T 0550/04 (Production of quinacridones/TOYO INK) of 2.4.2008

European Case Law Identifier: ECLI:EP:BA:2008:T055004.20080402
Date of decision: 02 April 2008
Case number: T 0550/04
Application number: 94304782.9
IPC class: C09B 48/00
Language of proceedings: EN
Download and more information:
Decision text in EN (PDF, 60.451K)
Documentation of the appeal procedure can be found in the Register
Bibliographic information is available in: EN
Versions: Unpublished
Title of application: Process for the production of 2,5-di(arylamino)-3,6- dihydroterephthalic acid dialkyl ester, and process for the production of quinacridone from said ester as intermediate
Applicant name: TOYO INK MANUFACTURING CO., LTD.
Opponent name: Ciba Specialty Chemicals Holding Inc.
Board: 3.3.01

Headnote

-
Relevant legal provisions:
European Patent Convention 1973 Art 56
European Patent Convention 1973 Art 114(2)
European Patent Convention R 103
European Patent Convention R 124(1)
RBPA Art 013(3)
Keywords: Admissibility of a late filed test report (no)
Inventive step (yes) - determination of the closest prior art - no-obvious solution of the technical problem
Request to record matter in the minutes of the oral proceedings (refused)
Reimbursement of the appeal fee (no)
Catchwords:

-

Cited decisions:
T 0928/98
T 0263/05
Citing decisions:
T 2351/08
T 0071/06

Summary of Facts and Submissions

I. The Appellant (Opponent) lodged an appeal against the interlocutory decision of the Opposition Division, which found that the European patent No. 0 632 106 (European patent application No. 94 304 782.9) in the form as amended during the opposition proceedings according to the set of claims 1 to 12 filed on 17 February 2004 met the requirements of the EPC.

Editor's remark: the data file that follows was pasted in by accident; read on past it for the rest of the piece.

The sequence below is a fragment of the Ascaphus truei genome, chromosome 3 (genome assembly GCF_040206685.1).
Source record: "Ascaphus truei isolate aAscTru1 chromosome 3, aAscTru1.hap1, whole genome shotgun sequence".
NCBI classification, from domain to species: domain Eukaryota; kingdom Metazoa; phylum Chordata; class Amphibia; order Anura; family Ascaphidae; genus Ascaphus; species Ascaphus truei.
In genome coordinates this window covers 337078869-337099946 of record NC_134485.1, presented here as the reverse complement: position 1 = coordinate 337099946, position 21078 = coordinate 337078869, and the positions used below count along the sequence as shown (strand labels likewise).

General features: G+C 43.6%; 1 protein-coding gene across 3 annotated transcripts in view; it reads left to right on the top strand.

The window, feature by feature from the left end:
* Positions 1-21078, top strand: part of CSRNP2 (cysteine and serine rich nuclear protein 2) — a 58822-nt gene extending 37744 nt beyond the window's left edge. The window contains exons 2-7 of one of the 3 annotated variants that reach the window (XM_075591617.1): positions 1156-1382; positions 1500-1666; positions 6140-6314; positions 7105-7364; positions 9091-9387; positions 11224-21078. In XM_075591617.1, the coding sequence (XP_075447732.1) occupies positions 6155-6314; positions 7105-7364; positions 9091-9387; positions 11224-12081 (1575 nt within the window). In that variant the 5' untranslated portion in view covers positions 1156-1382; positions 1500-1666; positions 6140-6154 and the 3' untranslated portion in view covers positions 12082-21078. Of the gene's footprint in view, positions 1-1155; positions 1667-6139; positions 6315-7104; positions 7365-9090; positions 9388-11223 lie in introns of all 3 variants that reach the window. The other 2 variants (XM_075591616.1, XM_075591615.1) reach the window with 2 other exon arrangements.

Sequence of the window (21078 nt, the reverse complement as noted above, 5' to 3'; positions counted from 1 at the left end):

II. Independent claim 1 of this set of claims read as follows: "A process for the production of a quinacridone, which process comprises:

a) preparing a 2,5-di(arylamino)-3,6-dihydroterephthalic acid dialkyl ester by a condensation reaction between 1,4-cyclohexadinone-2,5-di(carboxylic acid alkyl ester) and an aromatic amino compound of the formula (i) in the presence, as a catalyst, of hydrochloric acid or sulfuric acid in an amount of 0.04 to 1.10 mol per mol of the 1,4-cyclohexadinone-2,5-di(carboxylic acid alkyl ester) and in the present, as a solvent, of a lower alcohol having 1 to 4 carbon atoms, in an oxygen-free atmosphere at a reaction temperature between 80ºC and 130ºC, wherein the condensation reaction takes place for from 3 to 5 hours,

FORMULA/TABLE/GRAPHIC

wherein X is -F, -Cl, -Br, -I, -OH, -NO2, -CF3, an alkyl group having 1 to 4 carbon atoms, an alkoxy group having 1 to 4 carbon atoms, a substituted alkoxy group having 1 to 4 carbon atoms, a phenyl group, a cyclohexyl group, a phenoxy group, -COOH, a -COOC1-4 alkyl group, -SO3H, a phenylamino group, a benzamino group, -N(CH3)2, -SO2NH2, -SO2N(CH3)2, a pyridino group, -CONH2 or CON(CH3)2, and n is 0 or an integer of 1 to 4, provided that a hydrogen atom is present at at least one ortho-position relative to the -NH2, the amount of the aromatic compound of formula (i) being from 2.0 to 4.0 per mol of the 1,4-cyclohexadinone-2,5-di(carboxylic acid alkyl ester);